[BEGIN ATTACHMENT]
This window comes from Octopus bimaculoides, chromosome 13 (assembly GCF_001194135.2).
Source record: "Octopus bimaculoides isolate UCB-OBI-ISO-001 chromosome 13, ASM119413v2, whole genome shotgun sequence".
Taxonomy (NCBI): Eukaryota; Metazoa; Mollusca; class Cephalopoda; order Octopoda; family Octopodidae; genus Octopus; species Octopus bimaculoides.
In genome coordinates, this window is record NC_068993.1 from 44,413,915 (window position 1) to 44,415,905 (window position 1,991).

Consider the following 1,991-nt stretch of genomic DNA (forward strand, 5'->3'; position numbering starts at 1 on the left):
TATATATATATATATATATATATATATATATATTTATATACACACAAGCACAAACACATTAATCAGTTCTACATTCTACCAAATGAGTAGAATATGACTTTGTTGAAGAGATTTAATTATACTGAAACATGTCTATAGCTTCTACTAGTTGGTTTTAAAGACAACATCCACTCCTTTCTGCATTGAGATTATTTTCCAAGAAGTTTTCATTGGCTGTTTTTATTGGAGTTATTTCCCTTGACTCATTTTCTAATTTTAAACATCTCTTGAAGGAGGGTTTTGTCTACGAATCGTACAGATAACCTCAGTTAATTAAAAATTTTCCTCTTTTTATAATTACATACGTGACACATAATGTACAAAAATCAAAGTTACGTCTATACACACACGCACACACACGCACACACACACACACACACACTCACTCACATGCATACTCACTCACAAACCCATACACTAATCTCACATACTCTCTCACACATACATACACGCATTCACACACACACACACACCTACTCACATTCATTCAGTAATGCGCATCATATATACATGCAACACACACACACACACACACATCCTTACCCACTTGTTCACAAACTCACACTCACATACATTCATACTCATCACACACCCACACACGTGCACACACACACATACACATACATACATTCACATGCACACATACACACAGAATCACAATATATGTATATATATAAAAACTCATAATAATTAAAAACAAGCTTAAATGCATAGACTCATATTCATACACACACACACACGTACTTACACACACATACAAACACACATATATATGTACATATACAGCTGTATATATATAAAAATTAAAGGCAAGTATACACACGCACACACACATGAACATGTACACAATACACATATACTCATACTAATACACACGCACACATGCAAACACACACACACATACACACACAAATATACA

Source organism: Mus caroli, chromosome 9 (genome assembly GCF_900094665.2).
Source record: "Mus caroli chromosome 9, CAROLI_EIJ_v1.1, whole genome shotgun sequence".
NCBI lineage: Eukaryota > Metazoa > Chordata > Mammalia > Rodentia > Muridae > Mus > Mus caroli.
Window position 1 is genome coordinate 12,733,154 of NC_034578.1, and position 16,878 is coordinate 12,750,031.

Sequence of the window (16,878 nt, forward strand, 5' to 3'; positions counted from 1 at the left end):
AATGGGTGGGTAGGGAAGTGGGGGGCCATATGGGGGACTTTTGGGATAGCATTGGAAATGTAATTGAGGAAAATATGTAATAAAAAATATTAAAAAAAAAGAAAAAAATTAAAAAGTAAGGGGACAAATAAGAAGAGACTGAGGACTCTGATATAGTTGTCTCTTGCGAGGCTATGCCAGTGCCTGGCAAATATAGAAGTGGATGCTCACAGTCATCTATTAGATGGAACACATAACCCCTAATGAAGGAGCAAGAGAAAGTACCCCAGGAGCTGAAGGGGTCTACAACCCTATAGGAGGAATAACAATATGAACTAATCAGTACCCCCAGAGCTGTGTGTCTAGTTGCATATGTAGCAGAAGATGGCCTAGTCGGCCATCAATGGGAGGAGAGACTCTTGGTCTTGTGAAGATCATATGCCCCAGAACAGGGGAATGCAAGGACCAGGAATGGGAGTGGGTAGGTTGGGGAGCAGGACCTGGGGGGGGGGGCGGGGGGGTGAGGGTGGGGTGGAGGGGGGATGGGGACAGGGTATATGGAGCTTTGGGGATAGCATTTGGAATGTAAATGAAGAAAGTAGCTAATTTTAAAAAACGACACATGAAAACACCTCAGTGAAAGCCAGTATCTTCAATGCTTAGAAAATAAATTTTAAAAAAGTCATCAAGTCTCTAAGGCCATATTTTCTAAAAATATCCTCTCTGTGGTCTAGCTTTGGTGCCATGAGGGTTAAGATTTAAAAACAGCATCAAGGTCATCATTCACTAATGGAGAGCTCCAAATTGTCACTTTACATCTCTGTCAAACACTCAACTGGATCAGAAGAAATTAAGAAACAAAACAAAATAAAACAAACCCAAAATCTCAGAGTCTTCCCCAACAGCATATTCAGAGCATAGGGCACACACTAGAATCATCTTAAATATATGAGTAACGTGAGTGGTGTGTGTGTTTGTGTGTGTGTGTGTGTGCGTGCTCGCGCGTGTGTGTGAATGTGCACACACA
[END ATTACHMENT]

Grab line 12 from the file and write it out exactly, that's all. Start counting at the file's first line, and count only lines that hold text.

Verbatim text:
AATGGGTGGGTAGGGAAGTGGGGGGCCATATGGGGGACTTTTGGGATAGCATTGGAAATGTAATTGAGGAAAATATGTAATAAAAAATATTAAAAAAAAAGAAAAAAATTAAAAAGTAAGGGGACAAATAAGAAGAGACTGAGGACTCTGATATAGTTGTCTCTTGCGAGGCTATGCCAGTGCCTGGCAAATATAGAAGTGGATGCTCACAGTCATCTATTAGATGGAACACATAACCCCTAATGAAGGAGCAAGAGAAAGTACCCCAGGAGCTGAAGGGGTCTACAACCCTATAGGAGGAATAACAATATGAACTAATCAGTACCCCCAGAGCTGTGTGTCTAGTTGCATATGTAGCAGAAGATGGCCTAGTCGGCCATCAATGGGAGGAGAGACTCTTGGTCTTGTGAAGATCATATGCCCCAGAACAGGGGAATGCAAGGACCAGGAATGGGAGTGGGTAGGTTGGGGAGCAGGACCTGGGGGGGGGGGCGGGGGGGTGAGGGTGGGGTGGAGGGGGGATGGGGACAGGGTATATGGAGCTTTGGGGATAGCATTTGGAATGTAAATGAAGAAAGTAGCTAATTTTAAAAAACGACACATGAAAACACCTCAGTGAAAGCCAGTATCTTCAATGCTTAGAAAATAAATTTTAAAAAAGTCATCAAGTCTCTAAGGCCATATTTTCTAAAAATATCCTCTCTGTGGTCTAGCTTTGGTGCCATGAGGGTTAAGATTTAAAAACAGCATCAAGGTCATCATTCACTAATGGAGAGCTCCAAATTGTCACTTTACATCTCTGTCAAACACTCAACTGGATCAGAAGAAATTAAGAAACAAAACAAAATAAAACAAACCCAAAATCTCAGAGTCTTCCCCAACAGCATATTCAGAGCATAGGGCACACACTAGAATCATCTTAAATATATGAGTAACGTGAGTGGTGTGTGTGTTTGTGTGTGTGTGTGTGTGCGTGCTCGCGCGTGTGTGTGAATGTGCACACACA